The evaluation of programmes targeting young jobseekers and other incentives for increasing youth employment were also discussed at the “Labour Economics Research 2021” Hungarian conference in Szirák on November 6.
The session organized by Budapest Institute within the “Labour Economics Research 2021” conference – after participation in several renowned international conferences – was a good opportunity to present our recent results of the Youth Employment PartnerSHIP (YEP) project to Hungarian labour market experts. The hybrid format of this year’s conference (in addition to in-person participation, the presentations were also available online) allowed us to invite relevant policy makers to this academic event, who could learn first-hand about the results that could be useful for policy action.
In the first presentation of the session, “The Impact of Payroll Tax Subsidies: Theory and Evidence“, Anikó Bíró (Centre of Economic and Regional Studies, Institute of Economics, CERS-IE), presented the extent to which the employer contribution reductions introduced in Hungary under the Job Protection Action Plan have increased youth employment, especially in low-wage (and low-productivity) firms.
In her presentation „Can a short-term job trial programme kick-start young jobseekers’ careers?”, Judit Krekó, BI Senior Researcher, described the purpose and background of the YEP project, namely that researchers from four partner countries conduct counterfactual impact evaluations based on administrative data to evaluate the effectiveness of the programmes targeting the young unemployed. She elaborated on the lessons learned from the 90-day job trial programme introduced in Hungary. The most important is that, although the programme has been shown to have a positive impact on youth employment, its targeting needs to be fine-tuned to increase the participation of disadvantaged young people who are most in need.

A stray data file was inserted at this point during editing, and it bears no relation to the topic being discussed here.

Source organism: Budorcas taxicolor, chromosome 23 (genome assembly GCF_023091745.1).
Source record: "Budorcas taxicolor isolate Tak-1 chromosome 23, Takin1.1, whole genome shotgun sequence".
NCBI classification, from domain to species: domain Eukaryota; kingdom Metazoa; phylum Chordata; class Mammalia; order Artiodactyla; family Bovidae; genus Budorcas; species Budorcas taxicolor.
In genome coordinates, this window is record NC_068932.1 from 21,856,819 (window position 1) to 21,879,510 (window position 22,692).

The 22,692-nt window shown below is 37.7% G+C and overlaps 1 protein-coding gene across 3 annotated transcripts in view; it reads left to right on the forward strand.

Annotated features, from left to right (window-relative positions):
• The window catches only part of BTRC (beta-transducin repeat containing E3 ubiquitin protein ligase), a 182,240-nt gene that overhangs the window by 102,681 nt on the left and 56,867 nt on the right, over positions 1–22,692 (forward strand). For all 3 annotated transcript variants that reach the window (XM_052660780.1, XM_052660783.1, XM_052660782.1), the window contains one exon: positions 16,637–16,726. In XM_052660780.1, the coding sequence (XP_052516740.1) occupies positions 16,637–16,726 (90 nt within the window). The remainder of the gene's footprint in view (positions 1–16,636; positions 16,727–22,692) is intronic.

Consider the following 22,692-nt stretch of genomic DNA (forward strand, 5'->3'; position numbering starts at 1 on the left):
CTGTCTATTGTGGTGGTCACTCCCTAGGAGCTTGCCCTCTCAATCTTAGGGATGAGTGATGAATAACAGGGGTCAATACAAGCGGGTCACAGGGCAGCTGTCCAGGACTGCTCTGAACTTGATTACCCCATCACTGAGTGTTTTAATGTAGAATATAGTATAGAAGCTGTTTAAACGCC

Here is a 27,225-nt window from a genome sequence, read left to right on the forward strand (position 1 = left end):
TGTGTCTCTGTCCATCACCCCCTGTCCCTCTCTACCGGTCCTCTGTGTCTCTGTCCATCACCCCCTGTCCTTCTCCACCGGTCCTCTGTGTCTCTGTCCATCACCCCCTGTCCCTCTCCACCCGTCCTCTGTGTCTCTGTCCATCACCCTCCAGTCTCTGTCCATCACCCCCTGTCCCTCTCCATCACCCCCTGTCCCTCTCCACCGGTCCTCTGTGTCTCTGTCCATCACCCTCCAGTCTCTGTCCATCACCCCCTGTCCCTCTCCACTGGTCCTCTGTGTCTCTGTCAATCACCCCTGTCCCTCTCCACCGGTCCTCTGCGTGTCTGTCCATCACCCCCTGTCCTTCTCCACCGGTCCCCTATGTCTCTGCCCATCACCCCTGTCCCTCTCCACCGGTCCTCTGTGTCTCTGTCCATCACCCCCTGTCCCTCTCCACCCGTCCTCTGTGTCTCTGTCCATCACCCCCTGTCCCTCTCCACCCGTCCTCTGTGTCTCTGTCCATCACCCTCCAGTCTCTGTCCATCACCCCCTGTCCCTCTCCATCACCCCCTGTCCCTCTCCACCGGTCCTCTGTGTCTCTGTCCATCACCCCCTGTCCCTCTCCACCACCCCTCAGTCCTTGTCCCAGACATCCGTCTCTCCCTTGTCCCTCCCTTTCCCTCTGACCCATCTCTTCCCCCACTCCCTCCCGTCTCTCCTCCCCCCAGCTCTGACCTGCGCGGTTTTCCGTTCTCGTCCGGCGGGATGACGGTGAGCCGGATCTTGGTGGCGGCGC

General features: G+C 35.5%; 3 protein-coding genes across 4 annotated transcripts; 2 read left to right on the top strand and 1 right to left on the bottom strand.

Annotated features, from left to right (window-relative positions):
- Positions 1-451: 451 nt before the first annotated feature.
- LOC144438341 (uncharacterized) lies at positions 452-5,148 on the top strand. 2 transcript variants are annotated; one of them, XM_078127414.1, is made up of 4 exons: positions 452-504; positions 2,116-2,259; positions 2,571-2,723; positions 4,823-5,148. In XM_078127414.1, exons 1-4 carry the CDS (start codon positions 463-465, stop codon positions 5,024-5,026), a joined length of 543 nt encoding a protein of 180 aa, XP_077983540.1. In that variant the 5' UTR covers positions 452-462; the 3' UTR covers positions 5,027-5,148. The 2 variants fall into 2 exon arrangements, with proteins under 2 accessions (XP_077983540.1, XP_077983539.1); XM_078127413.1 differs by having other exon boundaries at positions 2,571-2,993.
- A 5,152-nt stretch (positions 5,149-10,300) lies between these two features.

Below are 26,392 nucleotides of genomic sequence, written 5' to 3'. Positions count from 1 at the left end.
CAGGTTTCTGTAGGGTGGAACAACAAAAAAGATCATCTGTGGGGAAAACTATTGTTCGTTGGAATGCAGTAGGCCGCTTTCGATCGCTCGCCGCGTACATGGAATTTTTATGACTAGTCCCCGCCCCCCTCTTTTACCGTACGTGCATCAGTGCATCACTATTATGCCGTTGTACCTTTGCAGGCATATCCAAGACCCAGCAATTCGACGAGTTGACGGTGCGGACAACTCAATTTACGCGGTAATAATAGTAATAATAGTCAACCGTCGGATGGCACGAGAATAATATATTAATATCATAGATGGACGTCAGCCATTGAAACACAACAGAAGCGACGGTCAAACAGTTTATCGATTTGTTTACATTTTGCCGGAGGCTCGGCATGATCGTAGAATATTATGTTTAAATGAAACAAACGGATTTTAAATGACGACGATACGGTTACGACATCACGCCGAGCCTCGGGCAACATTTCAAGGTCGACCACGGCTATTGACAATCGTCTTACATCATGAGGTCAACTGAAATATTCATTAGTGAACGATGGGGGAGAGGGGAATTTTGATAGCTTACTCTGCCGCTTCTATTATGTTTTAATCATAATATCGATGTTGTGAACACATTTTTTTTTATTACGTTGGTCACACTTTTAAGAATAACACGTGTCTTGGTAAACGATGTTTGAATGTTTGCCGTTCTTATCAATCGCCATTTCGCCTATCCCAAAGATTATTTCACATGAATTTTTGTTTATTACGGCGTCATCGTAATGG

In the discussion following the presentation, two suggestions were put forward by experts. Firstly, it could be important to examine whether Roma young people have been included in the program and to what extent the job trial has been able to mitigate discrimination against young people of Roma background. Second, the role of selection on the basis of unobservable characteristics in the selection process should be further elaborated.
In the third and final presentation titled, “Young people in the labour market and in registered unemployment during the COVID-19 crisis in Hungary”, Márton Csillag, BI Senior Researcher, first pointed out that the decline in youth employment was substantial, and not only during the first wave of the pandemic. The impact of the pandemic did not disappear without leaving scars, as the proportion of young women who were not in education or employment was still significantly higher in the second quarter of 2021 than two years earlier. Then, looking at unemployment register data, he found that the losers from COVID-19 appear to be young people entering registered unemployment during the winter of 2019-2020, as their exit rates were hit hardest by the first wave. Those who lost their jobs during the first wave had no worse chances of exiting, due to the much more favourable composition of the group, as shown by the fact that more than two-thirds of them were eligible for jobseeker’s allowance.
The presentations of the session “How to promote youth employment?” are also available on the CERS-IE website. 26 participants attended the conference in person and 36 online.
The conference session on youth employment was organized within the framework of the international project “Youth Employment PartnerSHIP“, co-financed by Iceland, Liechtenstein and Norway, under the EEA Youth Employment Fund and the Norwegian Funds. One of the objectives of the research project, which started at the end of 2018, is to measure the effectiveness of labour market programmes for young people in Poland, Hungary, Italy and Spain.